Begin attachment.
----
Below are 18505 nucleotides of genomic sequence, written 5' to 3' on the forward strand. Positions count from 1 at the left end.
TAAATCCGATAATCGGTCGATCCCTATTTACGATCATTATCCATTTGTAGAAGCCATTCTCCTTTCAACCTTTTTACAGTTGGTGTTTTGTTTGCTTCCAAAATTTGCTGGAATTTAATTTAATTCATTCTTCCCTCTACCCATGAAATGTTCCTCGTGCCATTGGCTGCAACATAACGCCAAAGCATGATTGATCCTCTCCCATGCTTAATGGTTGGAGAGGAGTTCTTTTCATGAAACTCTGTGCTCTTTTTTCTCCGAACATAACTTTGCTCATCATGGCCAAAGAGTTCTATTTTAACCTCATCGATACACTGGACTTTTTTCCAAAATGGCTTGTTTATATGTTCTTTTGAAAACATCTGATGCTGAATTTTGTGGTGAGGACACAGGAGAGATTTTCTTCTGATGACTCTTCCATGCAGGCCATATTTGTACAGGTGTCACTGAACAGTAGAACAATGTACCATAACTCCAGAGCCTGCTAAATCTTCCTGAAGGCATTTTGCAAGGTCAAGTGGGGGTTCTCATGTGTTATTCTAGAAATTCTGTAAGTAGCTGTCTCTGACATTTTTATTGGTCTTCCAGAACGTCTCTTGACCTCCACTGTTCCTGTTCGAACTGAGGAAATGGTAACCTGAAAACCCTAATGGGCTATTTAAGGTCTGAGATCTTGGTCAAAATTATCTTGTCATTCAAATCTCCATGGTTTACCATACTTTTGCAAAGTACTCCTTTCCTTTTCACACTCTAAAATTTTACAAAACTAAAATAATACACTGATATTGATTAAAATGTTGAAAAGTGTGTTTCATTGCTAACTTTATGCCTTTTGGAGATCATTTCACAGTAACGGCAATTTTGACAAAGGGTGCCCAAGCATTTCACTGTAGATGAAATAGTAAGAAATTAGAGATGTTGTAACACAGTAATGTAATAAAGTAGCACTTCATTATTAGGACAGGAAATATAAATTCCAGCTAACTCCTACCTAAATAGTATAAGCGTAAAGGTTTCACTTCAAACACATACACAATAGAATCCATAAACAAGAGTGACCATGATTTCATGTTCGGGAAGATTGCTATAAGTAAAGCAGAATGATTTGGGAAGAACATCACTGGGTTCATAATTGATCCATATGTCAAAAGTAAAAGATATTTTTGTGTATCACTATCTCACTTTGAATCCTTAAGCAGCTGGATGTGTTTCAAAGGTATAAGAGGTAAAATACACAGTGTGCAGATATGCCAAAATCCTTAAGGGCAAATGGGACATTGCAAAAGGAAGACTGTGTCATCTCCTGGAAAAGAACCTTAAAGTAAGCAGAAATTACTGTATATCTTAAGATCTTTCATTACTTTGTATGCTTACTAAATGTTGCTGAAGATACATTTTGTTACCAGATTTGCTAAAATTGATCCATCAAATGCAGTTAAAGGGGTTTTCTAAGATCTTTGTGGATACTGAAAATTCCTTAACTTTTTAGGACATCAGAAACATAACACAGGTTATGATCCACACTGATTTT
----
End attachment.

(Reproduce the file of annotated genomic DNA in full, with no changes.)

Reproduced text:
Below are 18505 nucleotides of genomic sequence, written 5' to 3' on the forward strand. Positions count from 1 at the left end.
TAAATCCGATAATCGGTCGATCCCTATTTACGATCATTATCCATTTGTAGAAGCCATTCTCCTTTCAACCTTTTTACAGTTGGTGTTTTGTTTGCTTCCAAAATTTGCTGGAATTTAATTTAATTCATTCTTCCCTCTACCCATGAAATGTTCCTCGTGCCATTGGCTGCAACATAACGCCAAAGCATGATTGATCCTCTCCCATGCTTAATGGTTGGAGAGGAGTTCTTTTCATGAAACTCTGTGCTCTTTTTTCTCCGAACATAACTTTGCTCATCATGGCCAAAGAGTTCTATTTTAACCTCATCGATACACTGGACTTTTTTCCAAAATGGCTTGTTTATATGTTCTTTTGAAAACATCTGATGCTGAATTTTGTGGTGAGGACACAGGAGAGATTTTCTTCTGATGACTCTTCCATGCAGGCCATATTTGTACAGGTGTCACTGAACAGTAGAACAATGTACCATAACTCCAGAGCCTGCTAAATCTTCCTGAAGGCATTTTGCAAGGTCAAGTGGGGGTTCTCATGTGTTATTCTAGAAATTCTGTAAGTAGCTGTCTCTGACATTTTTATTGGTCTTCCAGAACGTCTCTTGACCTCCACTGTTCCTGTTCGAACTGAGGAAATGGTAACCTGAAAACCCTAATGGGCTATTTAAGGTCTGAGATCTTGGTCAAAATTATCTTGTCATTCAAATCTCCATGGTTTACCATACTTTTGCAAAGTACTCCTTTCCTTTTCACACTCTAAAATTTTACAAAACTAAAATAATACACTGATATTGATTAAAATGTTGAAAAGTGTGTTTCATTGCTAACTTTATGCCTTTTGGAGATCATTTCACAGTAACGGCAATTTTGACAAAGGGTGCCCAAGCATTTCACTGTAGATGAAATAGTAAGAAATTAGAGATGTTGTAACACAGTAATGTAATAAAGTAGCACTTCATTATTAGGACAGGAAATATAAATTCCAGCTAACTCCTACCTAAATAGTATAAGCGTAAAGGTTTCACTTCAAACACATACACAATAGAATCCATAAACAAGAGTGACCATGATTTCATGTTCGGGAAGATTGCTATAAGTAAAGCAGAATGATTTGGGAAGAACATCACTGGGTTCATAATTGATCCATATGTCAAAAGTAAAAGATATTTTTGTGTATCACTATCTCACTTTGAATCCTTAAGCAGCTGGATGTGTTTCAAAGGTATAAGAGGTAAAATACACAGTGTGCAGATATGCCAAAATCCTTAAGGGCAAATGGGACATTGCAAAAGGAAGACTGTGTCATCTCCTGGAAAAGAACCTTAAAGTAAGCAGAAATTACTGTATATCTTAAGATCTTTCATTACTTTGTATGCTTACTAAATGTTGCTGAAGATACATTTTGTTACCAGATTTGCTAAAATTGATCCATCAAATGCAGTTAAAGGGGTTTTCTAAGATCTTTGTGGATACTGAAAATTCCTTAACTTTTTAGGACATCAGAAACATAACACAGGTTATGATCCACACTGATTTT